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Mental Health

Mental Health Crisis Toolkit

If you are currently feeling suicidal or are worried about somebody else, click here for information on how to get support in a mental health crisis.

What is a Mental Health Crisis?

Having a mental health crisis can mean different things to different people. It’s important to remember that mental health issues are not cookie cutter, and that they can vary. They can include: 

  • Having suicidal thoughts or attempting suicide;
  • Doing something that might put yourself or someone else at risk;
  • Having an episode of psychosis that is different or more severe than previous episodes that you or someone you care about might suffer with (or if you/they have never had one before).

There are times that friends and family can help you when you feel you are in crisis or are heading in that direction, so always reach out to someone around you, but it is important to understand when and where to get support from professionals if you need them, and who to go to. 

How do I get help? 

Firstly, it’s incredibly brave of you to get this far. Asking for support is not a weakness, and requires a lot of strength from anyone who feels they are in crisis. 

There are various avenues you can go to for help, from the NHS, to counsellors and charities. This will explain the routes you can take so you can make a choice about what you feel is best. If you are already under the care of a counsellor or the local crisis team it can be a good idea to start with them but don’t delay seeking help if there will be a delay in speaking to them. 

NHS Crisis Teams

Crisis teams are nothing to be scared of, even though the name might sound a little daunting. They are part of the Mental Health Services provided in your area, and the NHS hopes to have one in every area of the UK by 2021. 

They can do plenty of things to support you including prescribing emergency medication, arrange regular check-ins to make sure you or the person you are helping are doing OK and help you to organise longer term support. You can find the number for the one in your area through 111 or from your GP.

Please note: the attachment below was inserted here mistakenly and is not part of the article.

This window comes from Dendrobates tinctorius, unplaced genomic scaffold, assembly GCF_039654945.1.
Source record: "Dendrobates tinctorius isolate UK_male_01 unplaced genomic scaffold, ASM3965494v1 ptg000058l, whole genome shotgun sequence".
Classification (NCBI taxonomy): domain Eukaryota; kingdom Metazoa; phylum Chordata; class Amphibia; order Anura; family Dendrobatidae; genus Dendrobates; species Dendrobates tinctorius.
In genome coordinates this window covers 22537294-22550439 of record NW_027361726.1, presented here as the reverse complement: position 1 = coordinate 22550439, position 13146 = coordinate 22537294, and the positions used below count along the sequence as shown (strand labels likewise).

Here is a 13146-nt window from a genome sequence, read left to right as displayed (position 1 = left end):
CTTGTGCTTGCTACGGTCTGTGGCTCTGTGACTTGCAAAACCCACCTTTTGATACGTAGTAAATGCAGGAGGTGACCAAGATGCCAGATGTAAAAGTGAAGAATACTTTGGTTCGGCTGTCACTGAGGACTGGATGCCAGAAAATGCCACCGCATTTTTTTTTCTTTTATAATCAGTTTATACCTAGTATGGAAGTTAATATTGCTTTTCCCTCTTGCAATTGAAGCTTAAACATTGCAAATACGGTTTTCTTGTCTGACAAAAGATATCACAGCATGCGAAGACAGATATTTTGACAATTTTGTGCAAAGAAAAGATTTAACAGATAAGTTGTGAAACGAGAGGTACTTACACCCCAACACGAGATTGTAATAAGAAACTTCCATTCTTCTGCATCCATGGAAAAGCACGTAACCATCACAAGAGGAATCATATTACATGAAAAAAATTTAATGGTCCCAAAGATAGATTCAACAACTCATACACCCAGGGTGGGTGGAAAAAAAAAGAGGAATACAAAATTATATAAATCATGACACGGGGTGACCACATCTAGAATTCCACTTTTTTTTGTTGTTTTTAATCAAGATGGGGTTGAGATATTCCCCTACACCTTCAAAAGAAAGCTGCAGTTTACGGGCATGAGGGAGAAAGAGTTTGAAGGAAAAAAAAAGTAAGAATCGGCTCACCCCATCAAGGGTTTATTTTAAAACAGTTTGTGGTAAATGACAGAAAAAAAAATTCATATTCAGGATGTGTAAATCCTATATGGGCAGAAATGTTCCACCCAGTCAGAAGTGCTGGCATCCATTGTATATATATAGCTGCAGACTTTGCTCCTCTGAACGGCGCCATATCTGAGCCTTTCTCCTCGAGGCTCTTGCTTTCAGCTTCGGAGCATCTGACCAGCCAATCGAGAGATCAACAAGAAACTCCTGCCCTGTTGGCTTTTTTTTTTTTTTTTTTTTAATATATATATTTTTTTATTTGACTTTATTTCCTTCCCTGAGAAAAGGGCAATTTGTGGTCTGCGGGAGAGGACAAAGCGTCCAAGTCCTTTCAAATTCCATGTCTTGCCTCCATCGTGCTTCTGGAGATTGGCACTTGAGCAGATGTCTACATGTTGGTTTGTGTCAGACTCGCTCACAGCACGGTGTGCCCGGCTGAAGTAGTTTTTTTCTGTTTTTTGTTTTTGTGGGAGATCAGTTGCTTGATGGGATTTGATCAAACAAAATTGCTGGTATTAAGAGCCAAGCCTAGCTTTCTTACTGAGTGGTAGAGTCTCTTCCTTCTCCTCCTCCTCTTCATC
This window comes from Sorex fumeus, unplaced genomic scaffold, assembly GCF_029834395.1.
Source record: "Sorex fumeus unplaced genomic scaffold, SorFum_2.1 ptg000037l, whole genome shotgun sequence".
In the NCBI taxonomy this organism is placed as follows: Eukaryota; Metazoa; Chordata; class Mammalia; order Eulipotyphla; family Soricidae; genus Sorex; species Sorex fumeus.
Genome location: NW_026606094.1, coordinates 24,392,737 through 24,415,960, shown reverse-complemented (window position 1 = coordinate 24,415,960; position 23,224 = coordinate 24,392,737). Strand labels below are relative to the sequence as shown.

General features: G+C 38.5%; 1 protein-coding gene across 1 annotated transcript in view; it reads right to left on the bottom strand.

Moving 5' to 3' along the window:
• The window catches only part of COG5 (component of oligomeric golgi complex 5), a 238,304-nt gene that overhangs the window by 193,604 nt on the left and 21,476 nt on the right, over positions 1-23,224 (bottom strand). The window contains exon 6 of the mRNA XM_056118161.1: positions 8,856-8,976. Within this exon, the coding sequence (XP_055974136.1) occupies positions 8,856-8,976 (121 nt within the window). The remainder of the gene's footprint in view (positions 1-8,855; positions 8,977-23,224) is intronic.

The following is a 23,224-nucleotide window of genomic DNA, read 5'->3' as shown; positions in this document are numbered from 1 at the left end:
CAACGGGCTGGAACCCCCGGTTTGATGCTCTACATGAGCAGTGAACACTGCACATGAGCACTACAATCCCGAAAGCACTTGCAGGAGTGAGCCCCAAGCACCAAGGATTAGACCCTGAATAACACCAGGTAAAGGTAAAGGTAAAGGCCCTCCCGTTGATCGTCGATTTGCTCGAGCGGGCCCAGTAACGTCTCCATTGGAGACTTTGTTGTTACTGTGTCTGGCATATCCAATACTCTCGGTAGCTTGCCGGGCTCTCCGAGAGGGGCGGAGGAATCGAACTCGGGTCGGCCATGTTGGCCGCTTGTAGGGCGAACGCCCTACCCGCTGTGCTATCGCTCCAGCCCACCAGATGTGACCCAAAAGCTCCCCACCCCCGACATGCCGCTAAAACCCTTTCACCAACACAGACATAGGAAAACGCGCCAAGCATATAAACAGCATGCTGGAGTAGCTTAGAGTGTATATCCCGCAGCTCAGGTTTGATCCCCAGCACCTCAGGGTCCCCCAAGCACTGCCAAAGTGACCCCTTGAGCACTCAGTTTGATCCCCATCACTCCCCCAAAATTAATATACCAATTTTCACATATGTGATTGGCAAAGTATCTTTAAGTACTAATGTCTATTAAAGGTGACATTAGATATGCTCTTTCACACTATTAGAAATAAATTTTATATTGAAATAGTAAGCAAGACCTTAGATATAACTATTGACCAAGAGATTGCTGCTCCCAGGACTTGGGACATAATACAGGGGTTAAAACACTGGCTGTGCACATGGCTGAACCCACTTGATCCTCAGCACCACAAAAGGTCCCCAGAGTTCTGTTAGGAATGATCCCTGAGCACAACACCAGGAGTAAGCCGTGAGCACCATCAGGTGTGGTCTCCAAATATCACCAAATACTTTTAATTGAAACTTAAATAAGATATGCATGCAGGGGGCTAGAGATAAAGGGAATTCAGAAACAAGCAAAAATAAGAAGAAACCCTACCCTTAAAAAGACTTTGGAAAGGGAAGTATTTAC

Counselling services

There are sure to be plenty of counsellors or counselling services in your area that cater to different specialities, issues and budgets. You may find it is quicker to get an appointment from a private practitioner, meaning you will have to pay. However, if this is an issue for you then you can refer yourself or get a referral from your GP for NHS counselling services. There may be a waiting list for these and the length of wait time varies from area to area. 

If you feel you cannot wait to talk to someone, try to get an emergency appointment with your GP, contact your local NHS crisis team or a charitable organisation in the meantime. 

Charitable organisations

There are lots of charitable organisations that work with mental health and are great at dealing with a mental health crisis. You can download a list here of numbers and links that can support you – keep it on your phone in case you need it. 

999

You might feel like dialling 999 is not for you, but emergency services regularly respond to mental health crises. 

If you feel like you are at serious risk of harming yourself or others, dialling 999 is the best option. If the operator feels there may be additional danger, a police officer may come with them to do a welfare check; this is basically checking that you are safe. The key thing is to not be scared. Everyone is there to help you or someone you care about, and these people have the training to keep you and those you love safe. 

Three friends watching the sunset

How do I get help for others? 

You can use any of the services above to help a person you care about who is having a mental health crisis. 

Alternatively, you can also take them to your local A&E department in your local hospital. 

You can also go to your GP for yourself or for someone you care about, and ask them what the best course of action would be. It is likely they will arrange a phone call for you or your relative where you/they will be asked about what symptoms you/they are experiencing and they can assess the need for treatment, counselling, medication and more. 

What do I do if I struggle to get help?

Sometimes, local mental health and medical services can be busy and oversubscribed. This does not mean that you don’t deserve help or that you should give up seeking it. You can talk to charitable organisations any time, and they will offer an ear of support during a troubling time. 

Equally, there are private counselling services that are usually less oversubscribed than free ones, and some will offer really flexible rates in order to make sure that no one falls through the net. Google something like “low cost counselling in (your area)”  to see what’s available in your area and find one that suits both your needs and your budget. Most counselling / therapy practices will not mind you asking if they provide this or if they know someone locally that does.  

Remember, we are always here to help if you need us. Head over to our Mental Health Hub for more support advice, or our Community for 1 to 1 confidential support. 

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